What Romero wanted, was eventually achieved. An end to the civil war, child conscription and mass murders of civilians by participants. It took the end of the Cold War and the loss of international support for both sides to resolve the conflict.

  3. @Art Deco Have you actually read his sermons? He demanded the respect for human dignity, respect for humans who are created in the image of the divine; and an end to the murder of innocents. I’d suggest you think first before you foist your political ideology onto the Holy Sprit-inspired work of the saints.

  4. Of course he hasn’t. Art loves to sling mud but rarely ever educates himself on a subject beyond ad hominem, personal attacks or partisan bullhockey

  5. And you think his successor Apb. Rivera y Damas lacked ‘respect for human dignity’ because he was more circumspect in his remarks on internecine warfare? You can have ‘respect for human dignity’ without expecting soldiers to engage in magical thinking. I cannot figure how ignoring the reality of the situation you are in is a Holy-Spirit inspired work.

  6. What Romero wanted, was eventually achieved. An end to the civil war,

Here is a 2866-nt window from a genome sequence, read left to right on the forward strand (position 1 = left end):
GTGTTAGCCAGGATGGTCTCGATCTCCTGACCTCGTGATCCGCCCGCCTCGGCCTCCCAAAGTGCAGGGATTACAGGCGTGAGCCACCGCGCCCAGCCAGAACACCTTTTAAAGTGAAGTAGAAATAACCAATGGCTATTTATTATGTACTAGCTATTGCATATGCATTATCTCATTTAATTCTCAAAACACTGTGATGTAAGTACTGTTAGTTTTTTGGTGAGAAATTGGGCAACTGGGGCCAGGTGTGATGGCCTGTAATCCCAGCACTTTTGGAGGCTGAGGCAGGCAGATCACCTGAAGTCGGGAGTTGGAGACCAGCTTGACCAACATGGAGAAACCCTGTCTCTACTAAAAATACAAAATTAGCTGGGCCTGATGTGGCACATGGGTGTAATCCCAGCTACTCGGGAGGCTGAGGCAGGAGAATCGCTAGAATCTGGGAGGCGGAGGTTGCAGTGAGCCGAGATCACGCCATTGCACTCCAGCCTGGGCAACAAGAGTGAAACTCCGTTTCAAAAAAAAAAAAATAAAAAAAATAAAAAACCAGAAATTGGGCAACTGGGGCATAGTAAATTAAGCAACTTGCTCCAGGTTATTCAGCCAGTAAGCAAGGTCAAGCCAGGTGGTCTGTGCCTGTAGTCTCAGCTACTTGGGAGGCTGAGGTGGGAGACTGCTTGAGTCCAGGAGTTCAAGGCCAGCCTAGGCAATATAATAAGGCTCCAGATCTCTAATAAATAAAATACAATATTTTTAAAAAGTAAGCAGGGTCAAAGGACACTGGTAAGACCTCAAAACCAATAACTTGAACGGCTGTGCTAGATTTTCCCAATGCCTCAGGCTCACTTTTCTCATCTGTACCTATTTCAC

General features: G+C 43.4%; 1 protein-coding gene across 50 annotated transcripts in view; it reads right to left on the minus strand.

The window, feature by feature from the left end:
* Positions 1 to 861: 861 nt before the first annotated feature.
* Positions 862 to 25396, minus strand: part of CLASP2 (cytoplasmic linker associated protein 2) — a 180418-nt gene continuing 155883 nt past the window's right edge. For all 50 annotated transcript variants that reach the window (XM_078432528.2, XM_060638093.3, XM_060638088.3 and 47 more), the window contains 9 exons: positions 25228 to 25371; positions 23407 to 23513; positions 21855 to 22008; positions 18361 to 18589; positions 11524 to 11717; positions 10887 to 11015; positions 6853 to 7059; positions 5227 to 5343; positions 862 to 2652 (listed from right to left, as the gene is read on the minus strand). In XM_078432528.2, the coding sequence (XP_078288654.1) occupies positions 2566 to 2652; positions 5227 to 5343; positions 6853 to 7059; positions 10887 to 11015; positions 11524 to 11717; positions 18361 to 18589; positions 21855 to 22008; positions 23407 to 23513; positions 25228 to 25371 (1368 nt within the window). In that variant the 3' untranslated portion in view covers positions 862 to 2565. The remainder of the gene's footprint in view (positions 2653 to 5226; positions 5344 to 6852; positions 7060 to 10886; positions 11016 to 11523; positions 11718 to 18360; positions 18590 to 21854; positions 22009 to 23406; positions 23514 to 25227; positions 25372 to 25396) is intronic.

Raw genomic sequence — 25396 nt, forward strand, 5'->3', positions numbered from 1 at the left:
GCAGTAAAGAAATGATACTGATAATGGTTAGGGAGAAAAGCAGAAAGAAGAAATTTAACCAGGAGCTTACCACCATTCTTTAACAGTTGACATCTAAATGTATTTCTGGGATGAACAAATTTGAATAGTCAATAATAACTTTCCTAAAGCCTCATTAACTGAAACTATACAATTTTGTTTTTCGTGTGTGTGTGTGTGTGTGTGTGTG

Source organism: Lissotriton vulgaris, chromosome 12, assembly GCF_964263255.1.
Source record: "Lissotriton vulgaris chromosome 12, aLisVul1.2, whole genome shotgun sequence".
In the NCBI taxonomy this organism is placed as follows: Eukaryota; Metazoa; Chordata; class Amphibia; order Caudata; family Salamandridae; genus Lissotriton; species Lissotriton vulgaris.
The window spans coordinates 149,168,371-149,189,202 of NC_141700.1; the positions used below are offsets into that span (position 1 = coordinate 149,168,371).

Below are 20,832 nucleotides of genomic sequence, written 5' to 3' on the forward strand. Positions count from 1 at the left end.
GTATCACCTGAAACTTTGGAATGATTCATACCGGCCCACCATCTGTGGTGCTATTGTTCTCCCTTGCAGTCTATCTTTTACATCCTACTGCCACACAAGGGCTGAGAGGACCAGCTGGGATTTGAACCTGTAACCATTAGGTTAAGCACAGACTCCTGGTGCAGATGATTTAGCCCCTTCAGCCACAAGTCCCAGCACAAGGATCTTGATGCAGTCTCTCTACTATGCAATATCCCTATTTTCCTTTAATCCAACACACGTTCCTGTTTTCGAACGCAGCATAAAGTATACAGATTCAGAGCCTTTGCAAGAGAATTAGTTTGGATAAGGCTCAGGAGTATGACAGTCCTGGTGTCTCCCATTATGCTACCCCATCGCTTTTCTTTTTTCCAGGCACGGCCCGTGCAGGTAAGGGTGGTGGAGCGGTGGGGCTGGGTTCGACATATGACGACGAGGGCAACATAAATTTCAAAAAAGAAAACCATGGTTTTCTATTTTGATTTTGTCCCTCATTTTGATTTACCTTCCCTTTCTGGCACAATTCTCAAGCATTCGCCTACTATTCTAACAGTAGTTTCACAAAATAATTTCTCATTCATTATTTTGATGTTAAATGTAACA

Do you really fancy that it was something peculiar or exclusive to Abp. Romero to desire an ‘end to the civil war’? It was achieved by working politicians bargaining within the matrix of the military facts on the ground (including, ahem, the contemporaneous economic crisis in Cuba). Not men of heroic virtue, just men trying to make the best of a wretched situation.

  7. He certainly knew his life was in danger to act otherwise. Damas was pretty clear that he feared for his life and was a potential target for assassination. Damas certainly agreed with Romero’s position but he was far more cautious about expressing it in public. He is hardly a counter-example to Romero as you claim.